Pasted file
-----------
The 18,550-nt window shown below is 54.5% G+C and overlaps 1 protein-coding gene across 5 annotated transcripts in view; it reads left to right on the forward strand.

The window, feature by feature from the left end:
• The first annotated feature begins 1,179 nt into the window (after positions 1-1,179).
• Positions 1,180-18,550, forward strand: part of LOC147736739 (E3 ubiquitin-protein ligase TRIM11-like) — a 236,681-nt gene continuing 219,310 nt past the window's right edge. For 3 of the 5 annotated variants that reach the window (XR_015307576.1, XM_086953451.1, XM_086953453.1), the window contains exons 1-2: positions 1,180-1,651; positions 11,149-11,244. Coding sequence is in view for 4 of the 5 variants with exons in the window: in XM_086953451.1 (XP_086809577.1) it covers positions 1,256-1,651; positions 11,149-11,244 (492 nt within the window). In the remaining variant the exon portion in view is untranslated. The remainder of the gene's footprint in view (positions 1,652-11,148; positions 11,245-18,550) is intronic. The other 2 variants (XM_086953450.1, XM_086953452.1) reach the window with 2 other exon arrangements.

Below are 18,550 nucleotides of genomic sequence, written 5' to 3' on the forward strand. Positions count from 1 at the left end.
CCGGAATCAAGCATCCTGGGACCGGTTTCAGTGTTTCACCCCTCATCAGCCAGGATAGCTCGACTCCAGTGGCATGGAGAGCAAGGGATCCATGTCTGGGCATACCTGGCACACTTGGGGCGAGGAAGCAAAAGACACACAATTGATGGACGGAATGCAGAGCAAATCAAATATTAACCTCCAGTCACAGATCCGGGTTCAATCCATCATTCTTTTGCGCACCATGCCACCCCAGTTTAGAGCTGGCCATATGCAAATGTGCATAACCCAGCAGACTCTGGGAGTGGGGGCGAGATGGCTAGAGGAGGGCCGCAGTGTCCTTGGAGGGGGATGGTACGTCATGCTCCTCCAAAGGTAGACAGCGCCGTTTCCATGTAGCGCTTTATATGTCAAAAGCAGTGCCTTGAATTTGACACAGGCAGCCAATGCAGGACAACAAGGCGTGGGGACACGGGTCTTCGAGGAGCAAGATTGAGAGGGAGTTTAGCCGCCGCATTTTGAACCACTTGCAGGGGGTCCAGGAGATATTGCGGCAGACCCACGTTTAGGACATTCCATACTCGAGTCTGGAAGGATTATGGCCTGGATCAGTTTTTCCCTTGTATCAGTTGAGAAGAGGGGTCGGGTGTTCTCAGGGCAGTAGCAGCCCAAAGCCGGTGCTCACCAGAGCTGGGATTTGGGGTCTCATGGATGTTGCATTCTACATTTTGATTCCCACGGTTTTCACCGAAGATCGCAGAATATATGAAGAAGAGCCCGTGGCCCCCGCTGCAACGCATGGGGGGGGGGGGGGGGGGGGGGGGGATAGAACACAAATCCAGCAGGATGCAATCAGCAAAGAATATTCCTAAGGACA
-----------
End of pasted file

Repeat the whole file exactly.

The 18,550-nt window shown below is 54.5% G+C and overlaps 1 protein-coding gene across 5 annotated transcripts in view; it reads left to right on the forward strand.

The window, feature by feature from the left end:
• The first annotated feature begins 1,179 nt into the window (after positions 1-1,179).
• Positions 1,180-18,550, forward strand: part of LOC147736739 (E3 ubiquitin-protein ligase TRIM11-like) — a 236,681-nt gene continuing 219,310 nt past the window's right edge. For 3 of the 5 annotated variants that reach the window (XR_015307576.1, XM_086953451.1, XM_086953453.1), the window contains exons 1-2: positions 1,180-1,651; positions 11,149-11,244. Coding sequence is in view for 4 of the 5 variants with exons in the window: in XM_086953451.1 (XP_086809577.1) it covers positions 1,256-1,651; positions 11,149-11,244 (492 nt within the window). In the remaining variant the exon portion in view is untranslated. The remainder of the gene's footprint in view (positions 1,652-11,148; positions 11,245-18,550) is intronic. The other 2 variants (XM_086953450.1, XM_086953452.1) reach the window with 2 other exon arrangements.

Below are 18,550 nucleotides of genomic sequence, written 5' to 3' on the forward strand. Positions count from 1 at the left end.
CCGGAATCAAGCATCCTGGGACCGGTTTCAGTGTTTCACCCCTCATCAGCCAGGATAGCTCGACTCCAGTGGCATGGAGAGCAAGGGATCCATGTCTGGGCATACCTGGCACACTTGGGGCGAGGAAGCAAAAGACACACAATTGATGGACGGAATGCAGAGCAAATCAAATATTAACCTCCAGTCACAGATCCGGGTTCAATCCATCATTCTTTTGCGCACCATGCCACCCCAGTTTAGAGCTGGCCATATGCAAATGTGCATAACCCAGCAGACTCTGGGAGTGGGGGCGAGATGGCTAGAGGAGGGCCGCAGTGTCCTTGGAGGGGGATGGTACGTCATGCTCCTCCAAAGGTAGACAGCGCCGTTTCCATGTAGCGCTTTATATGTCAAAAGCAGTGCCTTGAATTTGACACAGGCAGCCAATGCAGGACAACAAGGCGTGGGGACACGGGTCTTCGAGGAGCAAGATTGAGAGGGAGTTTAGCCGCCGCATTTTGAACCACTTGCAGGGGGTCCAGGAGATATTGCGGCAGACCCACGTTTAGGACATTCCATACTCGAGTCTGGAAGGATTATGGCCTGGATCAGTTTTTCCCTTGTATCAGTTGAGAAGAGGGGTCGGGTGTTCTCAGGGCAGTAGCAGCCCAAAGCCGGTGCTCACCAGAGCTGGGATTTGGGGTCTCATGGATGTTGCATTCTACATTTTGATTCCCACGGTTTTCACCGAAGATCGCAGAATATATGAAGAAGAGCCCGTGGCCCCCGCTGCAACGCATGGGGGGGGGGGGGGGGGGGGGGGGGATAGAACACAAATCCAGCAGGATGCAATCAGCAAAGAATATTCCTAAGGACA